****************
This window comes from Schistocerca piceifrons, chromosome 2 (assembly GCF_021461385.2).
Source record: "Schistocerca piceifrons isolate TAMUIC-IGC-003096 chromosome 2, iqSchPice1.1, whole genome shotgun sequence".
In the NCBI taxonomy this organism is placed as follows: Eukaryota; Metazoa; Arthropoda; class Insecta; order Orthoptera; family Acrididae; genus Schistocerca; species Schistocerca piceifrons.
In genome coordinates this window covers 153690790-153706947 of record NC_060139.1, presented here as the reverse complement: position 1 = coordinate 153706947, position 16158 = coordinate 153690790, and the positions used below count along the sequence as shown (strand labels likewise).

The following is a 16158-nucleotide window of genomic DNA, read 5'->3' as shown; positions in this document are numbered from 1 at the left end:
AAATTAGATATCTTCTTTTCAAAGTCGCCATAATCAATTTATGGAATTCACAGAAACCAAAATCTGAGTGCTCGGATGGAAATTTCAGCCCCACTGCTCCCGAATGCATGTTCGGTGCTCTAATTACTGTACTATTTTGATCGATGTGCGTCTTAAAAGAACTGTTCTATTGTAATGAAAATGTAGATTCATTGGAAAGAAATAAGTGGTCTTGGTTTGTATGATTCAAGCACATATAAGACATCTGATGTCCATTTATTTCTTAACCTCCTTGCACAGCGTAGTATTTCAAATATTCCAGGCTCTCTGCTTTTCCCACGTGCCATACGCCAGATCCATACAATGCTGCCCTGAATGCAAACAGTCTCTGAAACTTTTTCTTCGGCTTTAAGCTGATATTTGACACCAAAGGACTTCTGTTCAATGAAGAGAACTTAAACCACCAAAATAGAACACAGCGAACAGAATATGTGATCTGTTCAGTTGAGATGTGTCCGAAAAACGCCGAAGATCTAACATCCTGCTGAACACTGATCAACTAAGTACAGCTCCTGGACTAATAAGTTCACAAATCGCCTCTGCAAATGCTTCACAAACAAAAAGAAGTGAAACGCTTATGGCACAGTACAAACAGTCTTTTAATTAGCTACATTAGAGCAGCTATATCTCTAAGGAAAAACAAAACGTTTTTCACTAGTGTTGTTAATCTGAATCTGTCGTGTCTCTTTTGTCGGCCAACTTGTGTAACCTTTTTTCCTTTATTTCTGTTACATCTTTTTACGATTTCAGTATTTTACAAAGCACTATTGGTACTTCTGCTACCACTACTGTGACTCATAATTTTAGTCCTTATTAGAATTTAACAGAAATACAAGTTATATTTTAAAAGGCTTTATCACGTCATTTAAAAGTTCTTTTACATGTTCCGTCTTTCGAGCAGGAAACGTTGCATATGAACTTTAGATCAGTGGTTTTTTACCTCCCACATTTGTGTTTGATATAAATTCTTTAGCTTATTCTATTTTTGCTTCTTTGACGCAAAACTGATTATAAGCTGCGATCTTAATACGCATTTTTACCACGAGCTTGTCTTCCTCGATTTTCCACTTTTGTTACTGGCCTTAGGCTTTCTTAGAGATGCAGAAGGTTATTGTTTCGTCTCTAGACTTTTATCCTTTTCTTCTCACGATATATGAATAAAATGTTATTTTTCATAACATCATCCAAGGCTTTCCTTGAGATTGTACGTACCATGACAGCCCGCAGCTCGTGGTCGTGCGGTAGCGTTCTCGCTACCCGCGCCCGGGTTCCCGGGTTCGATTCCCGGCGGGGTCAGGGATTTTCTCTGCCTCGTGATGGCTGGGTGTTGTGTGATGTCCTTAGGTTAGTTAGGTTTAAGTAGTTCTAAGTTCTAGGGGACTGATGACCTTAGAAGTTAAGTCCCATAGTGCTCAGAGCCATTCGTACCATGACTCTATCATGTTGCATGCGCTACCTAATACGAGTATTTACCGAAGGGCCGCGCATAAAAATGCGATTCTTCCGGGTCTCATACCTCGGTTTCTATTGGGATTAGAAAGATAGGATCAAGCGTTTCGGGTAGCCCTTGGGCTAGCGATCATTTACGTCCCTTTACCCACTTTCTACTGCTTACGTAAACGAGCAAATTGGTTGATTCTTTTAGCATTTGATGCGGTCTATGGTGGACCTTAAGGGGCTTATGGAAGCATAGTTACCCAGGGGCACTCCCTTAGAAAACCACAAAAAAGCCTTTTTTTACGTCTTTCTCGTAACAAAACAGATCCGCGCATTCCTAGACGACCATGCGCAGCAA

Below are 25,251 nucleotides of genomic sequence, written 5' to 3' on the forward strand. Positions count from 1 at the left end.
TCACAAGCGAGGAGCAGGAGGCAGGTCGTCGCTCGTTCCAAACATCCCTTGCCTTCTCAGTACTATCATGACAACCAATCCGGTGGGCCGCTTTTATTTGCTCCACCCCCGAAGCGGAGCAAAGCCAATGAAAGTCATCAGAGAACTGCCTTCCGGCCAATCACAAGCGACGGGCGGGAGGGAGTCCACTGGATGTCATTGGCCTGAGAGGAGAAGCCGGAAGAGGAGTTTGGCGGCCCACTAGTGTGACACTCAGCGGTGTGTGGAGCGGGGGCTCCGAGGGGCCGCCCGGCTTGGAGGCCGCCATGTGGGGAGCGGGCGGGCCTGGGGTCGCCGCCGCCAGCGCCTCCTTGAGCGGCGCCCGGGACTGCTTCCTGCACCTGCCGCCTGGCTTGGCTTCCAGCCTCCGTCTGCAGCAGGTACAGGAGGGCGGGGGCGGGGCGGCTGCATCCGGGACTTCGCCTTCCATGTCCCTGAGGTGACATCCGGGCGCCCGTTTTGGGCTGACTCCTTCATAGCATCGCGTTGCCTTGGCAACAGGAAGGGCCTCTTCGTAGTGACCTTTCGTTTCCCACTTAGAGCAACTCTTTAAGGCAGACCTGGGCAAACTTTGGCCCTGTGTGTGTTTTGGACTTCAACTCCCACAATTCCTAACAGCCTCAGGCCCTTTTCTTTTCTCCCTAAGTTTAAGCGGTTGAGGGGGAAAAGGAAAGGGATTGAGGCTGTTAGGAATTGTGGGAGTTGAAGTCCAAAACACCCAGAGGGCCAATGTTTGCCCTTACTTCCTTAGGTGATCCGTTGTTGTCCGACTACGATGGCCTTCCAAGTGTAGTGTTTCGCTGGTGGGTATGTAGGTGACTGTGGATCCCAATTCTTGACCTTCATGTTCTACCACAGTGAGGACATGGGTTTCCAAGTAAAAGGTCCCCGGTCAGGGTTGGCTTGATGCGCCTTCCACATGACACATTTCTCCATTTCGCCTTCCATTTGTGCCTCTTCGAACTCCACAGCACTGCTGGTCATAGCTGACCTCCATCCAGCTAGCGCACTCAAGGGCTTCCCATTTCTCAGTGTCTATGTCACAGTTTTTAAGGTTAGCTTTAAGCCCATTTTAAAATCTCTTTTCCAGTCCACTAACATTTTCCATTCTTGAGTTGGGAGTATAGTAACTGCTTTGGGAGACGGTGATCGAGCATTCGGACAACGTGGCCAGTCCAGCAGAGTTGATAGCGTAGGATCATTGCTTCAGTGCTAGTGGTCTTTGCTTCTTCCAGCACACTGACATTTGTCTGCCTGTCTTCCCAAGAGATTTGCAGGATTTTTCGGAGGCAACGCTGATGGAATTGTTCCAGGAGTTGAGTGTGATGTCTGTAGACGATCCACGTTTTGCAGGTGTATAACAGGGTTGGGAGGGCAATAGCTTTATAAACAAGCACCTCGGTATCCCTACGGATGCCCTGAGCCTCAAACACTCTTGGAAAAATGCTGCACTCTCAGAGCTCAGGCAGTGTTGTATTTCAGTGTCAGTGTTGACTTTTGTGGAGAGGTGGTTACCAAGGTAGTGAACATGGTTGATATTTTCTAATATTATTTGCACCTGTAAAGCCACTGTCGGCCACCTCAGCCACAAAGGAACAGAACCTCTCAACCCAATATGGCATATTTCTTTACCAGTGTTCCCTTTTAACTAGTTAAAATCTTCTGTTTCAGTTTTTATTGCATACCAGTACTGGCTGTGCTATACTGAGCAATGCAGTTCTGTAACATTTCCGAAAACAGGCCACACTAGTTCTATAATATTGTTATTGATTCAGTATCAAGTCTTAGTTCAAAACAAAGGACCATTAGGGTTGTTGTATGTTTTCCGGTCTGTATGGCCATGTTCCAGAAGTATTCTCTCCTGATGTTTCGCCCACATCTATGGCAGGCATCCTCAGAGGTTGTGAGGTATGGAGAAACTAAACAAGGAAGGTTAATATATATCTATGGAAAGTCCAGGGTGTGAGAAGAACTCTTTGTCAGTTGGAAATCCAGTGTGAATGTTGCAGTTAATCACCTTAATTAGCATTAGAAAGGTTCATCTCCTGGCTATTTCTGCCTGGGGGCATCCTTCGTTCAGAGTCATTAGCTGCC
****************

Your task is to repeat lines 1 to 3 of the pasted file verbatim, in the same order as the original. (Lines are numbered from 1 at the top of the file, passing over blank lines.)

This window comes from Schistocerca piceifrons, chromosome 2 (assembly GCF_021461385.2).
Source record: "Schistocerca piceifrons isolate TAMUIC-IGC-003096 chromosome 2, iqSchPice1.1, whole genome shotgun sequence".
In the NCBI taxonomy this organism is placed as follows: Eukaryota; Metazoa; Arthropoda; class Insecta; order Orthoptera; family Acrididae; genus Schistocerca; species Schistocerca piceifrons.